You know that point in a movie when you start to wonder if things will really turn out ok.
Like, you thought you had chosen a comedy, but in the middle it appears to be a tragedy.
Orphan Annie just got tricked into leaving millions for some posers for parents…
Elsa may be able to “Let it go,” but a sister just turned into a piece of solid ice…
A blue macaw who can’t fly just jumped from a plane to save his Jewel…
When we reach that point in the movie, our 11 year old always reminds us, “Don’t worry. There will be a happy ending.” Sometimes he goes on to what seems as him needing to convince himself: “There just has to be a happy ending!”
I hold my tongue, because while that’s not always the case… with the movies we watch, he’s right. We choose happy endings.
But, in real life.
We read the news and sometimes we’re tempted to wonder if things will really turn out ok.
Orphans all around the world are tricked into all sorts of atrocities never to be rescued…
How can those 21 families left behind ever let those images go…
And what is up with every other headline being about a plane crash somewhere?!
I’ve been thinking so much about this. Just finished reading a book recommendation from a friend, and there it hit me in the last chapter. Jumping off page 305 was exactly what my 11 year old keeps telling me. The one line that I want to cling to for the rest of my days, come what may.
When you know that the story will end well, it is almost impossible to be afraid.
Edward T. Welch
When it appears the world is coming unglued, it can be terrifying to think of what may lie ahead. We may know in our heads that it’s all part of a good story unfolding, but our hearts may not be so courageous. Before we can encourage others not to be afraid, we have to remind ourselves. Regardless of the sorrow and tears and pain your story may hold…for the people of God, there will always be a happy ending.
Then I saw a new heaven and a new earth, for the old heaven and the old earth had disappeared. And the sea was also gone. And I saw the holy city, the new Jerusalem,
coming down from God out of heaven like a bride beautifully dressed for her husband.
I heard a loud shout from the throne, saying, “Look, God’s home is now among his people!
He will live with them, and they will be his people. God himself will be with them.
He will wipe every tear from their eyes, and there will be no more death or sorrow or crying or pain. All these things are gone forever.” And the one sitting on the throne said,
“Look, I am making everything new!”
And then he said to me, “Write this down, for what I tell you is trustworthy and true.”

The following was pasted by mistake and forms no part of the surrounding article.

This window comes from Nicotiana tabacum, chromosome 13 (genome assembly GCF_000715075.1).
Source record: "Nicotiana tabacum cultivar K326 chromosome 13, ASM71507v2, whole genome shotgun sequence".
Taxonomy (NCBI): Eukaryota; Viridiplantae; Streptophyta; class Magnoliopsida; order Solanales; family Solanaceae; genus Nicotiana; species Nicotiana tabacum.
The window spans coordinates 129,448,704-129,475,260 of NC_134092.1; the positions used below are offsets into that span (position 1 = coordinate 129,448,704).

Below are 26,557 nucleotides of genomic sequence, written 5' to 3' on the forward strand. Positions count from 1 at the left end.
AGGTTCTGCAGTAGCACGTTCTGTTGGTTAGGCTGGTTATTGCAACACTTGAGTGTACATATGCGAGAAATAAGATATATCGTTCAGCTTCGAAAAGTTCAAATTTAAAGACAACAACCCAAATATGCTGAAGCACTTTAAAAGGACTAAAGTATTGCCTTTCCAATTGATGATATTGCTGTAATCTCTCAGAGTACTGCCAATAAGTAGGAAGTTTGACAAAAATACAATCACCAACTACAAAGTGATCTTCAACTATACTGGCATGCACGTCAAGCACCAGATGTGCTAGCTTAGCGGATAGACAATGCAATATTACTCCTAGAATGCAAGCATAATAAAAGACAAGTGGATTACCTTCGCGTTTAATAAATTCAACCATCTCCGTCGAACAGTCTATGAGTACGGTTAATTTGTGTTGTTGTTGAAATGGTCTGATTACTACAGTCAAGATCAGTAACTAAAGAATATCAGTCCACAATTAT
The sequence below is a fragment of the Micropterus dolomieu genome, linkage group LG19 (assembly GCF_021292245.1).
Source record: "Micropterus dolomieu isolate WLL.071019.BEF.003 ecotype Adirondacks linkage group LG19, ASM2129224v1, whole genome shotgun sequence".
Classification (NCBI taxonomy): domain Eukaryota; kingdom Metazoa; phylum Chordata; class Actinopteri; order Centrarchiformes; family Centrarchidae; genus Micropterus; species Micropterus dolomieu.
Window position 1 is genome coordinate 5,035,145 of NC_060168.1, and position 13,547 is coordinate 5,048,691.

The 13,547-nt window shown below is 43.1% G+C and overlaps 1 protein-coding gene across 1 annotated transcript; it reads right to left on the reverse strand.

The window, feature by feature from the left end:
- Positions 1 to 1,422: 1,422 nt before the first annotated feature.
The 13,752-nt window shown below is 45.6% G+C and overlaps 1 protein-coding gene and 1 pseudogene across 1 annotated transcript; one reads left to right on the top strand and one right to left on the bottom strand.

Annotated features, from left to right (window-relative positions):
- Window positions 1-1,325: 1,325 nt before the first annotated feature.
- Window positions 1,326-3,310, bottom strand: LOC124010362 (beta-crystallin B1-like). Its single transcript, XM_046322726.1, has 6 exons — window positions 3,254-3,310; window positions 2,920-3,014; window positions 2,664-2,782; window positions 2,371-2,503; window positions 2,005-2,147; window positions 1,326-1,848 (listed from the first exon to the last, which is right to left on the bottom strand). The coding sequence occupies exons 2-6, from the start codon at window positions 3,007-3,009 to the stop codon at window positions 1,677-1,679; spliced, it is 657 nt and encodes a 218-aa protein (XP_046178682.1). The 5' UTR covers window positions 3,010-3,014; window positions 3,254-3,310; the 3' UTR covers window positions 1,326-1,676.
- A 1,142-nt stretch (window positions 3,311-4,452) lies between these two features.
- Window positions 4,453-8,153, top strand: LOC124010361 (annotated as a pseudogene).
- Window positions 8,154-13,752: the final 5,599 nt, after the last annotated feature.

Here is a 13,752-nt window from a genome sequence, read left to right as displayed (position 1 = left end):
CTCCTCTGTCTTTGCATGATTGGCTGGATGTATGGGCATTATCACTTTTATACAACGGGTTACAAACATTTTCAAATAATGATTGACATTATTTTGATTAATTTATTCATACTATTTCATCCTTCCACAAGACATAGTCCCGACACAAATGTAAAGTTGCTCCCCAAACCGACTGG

And he also said, “It is finished! I am the Alpha and the Omega—the Beginning and the End.
To all who are thirsty I will give freely from the springs of the water of life.
All who are victorious will inherit all these blessings,
and I will be their God, and they will be my children.
Christian, your story is not a tragedy–it doesn’t just end with a funeral.
Christian, your story is a comedy–it always ends with a wedding!
Do you believe this? Like, reeeeally believe it. This is not just a “skim it and move on” type of passage. It’s a call to truly live and breathe and perhaps, even die. Because it goes on…
the corrupt, murderers, the immoral, those who practice witchcraft, idol worshipers,
and all liars—their fate is in the fiery lake of burning sulfur. This is the second death.
This life is tricky. From the outside, it may appear it all ends the same. But. The end is only just the beginning. With these earthly eyes, we see defeat rather than the victory of standing firm for what is more important than even life itself. Imagine the rejoicing in heaven that day when 21 men were welcomed to their forever home…not just any 21 men…21 men who were unashamed to kneel their lives before their God, even if it cost them their heads. Because they trusted. “You belong to God, my dear children. You have already won a victory over those people, because the Spirit who lives in you is greater than the spirit who lives in the world” [1 John 4.4]. We see the struggle in the middle of our stories, and it seems like something has gone drastically wrong. Sometimes our eyes have seen more than we can handle.
Sometimes all we need to hear is:
Don’t worry. There will be a happy ending.
Dear Christian, we must not lose sight. He’s got you.
Keep our eyes on Jesus, on whom our faith depends from start to finish.